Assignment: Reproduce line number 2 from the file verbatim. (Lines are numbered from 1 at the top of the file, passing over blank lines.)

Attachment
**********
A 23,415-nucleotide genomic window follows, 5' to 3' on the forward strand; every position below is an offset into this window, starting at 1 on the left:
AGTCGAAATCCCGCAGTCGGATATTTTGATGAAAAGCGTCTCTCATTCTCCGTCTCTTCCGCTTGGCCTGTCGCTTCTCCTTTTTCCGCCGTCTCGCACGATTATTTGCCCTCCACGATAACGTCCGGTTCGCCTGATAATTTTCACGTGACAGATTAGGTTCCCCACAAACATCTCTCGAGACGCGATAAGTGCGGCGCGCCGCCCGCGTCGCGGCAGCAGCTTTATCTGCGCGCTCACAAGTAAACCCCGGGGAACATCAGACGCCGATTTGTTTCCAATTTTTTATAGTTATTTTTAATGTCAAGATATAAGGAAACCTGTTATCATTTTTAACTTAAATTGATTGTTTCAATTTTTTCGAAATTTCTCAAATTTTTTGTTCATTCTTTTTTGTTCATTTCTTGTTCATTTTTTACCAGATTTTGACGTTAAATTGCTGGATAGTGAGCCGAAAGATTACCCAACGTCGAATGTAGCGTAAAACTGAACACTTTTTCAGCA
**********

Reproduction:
AGTCGAAATCCCGCAGTCGGATATTTTGATGAAAAGCGTCTCTCATTCTCCGTCTCTTCCGCTTGGCCTGTCGCTTCTCCTTTTTCCGCCGTCTCGCACGATTATTTGCCCTCCACGATAACGTCCGGTTCGCCTGATAATTTTCACGTGACAGATTAGGTTCCCCACAAACATCTCTCGAGACGCGATAAGTGCGGCGCGCCGCCCGCGTCGCGGCAGCAGCTTTATCTGCGCGCTCACAAGTAAACCCCGGGGAACATCAGACGCCGATTTGTTTCCAATTTTTTATAGTTATTTTTAATGTCAAGATATAAGGAAACCTGTTATCATTTTTAACTTAAATTGATTGTTTCAATTTTTTCGAAATTTCTCAAATTTTTTGTTCATTCTTTTTTGTTCATTTCTTGTTCATTTTTTACCAGATTTTGACGTTAAATTGCTGGATAGTGAGCCGAAAGATTACCCAACGTCGAATGTAGCGTAAAACTGAACACTTTTTCAGCA